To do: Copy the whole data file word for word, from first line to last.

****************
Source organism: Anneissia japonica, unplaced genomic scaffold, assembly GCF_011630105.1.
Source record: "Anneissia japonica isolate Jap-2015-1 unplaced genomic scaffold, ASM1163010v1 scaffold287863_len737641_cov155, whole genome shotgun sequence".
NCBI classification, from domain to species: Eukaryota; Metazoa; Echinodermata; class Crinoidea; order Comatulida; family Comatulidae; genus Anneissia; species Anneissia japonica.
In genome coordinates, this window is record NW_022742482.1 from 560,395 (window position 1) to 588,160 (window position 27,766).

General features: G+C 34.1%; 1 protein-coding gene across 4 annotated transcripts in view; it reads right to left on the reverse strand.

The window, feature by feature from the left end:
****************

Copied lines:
Source organism: Anneissia japonica, unplaced genomic scaffold, assembly GCF_011630105.1.
Source record: "Anneissia japonica isolate Jap-2015-1 unplaced genomic scaffold, ASM1163010v1 scaffold287863_len737641_cov155, whole genome shotgun sequence".
NCBI classification, from domain to species: Eukaryota; Metazoa; Echinodermata; class Crinoidea; order Comatulida; family Comatulidae; genus Anneissia; species Anneissia japonica.
In genome coordinates, this window is record NW_022742482.1 from 560,395 (window position 1) to 588,160 (window position 27,766).

General features: G+C 34.1%; 1 protein-coding gene across 4 annotated transcripts in view; it reads right to left on the reverse strand.

The window, feature by feature from the left end: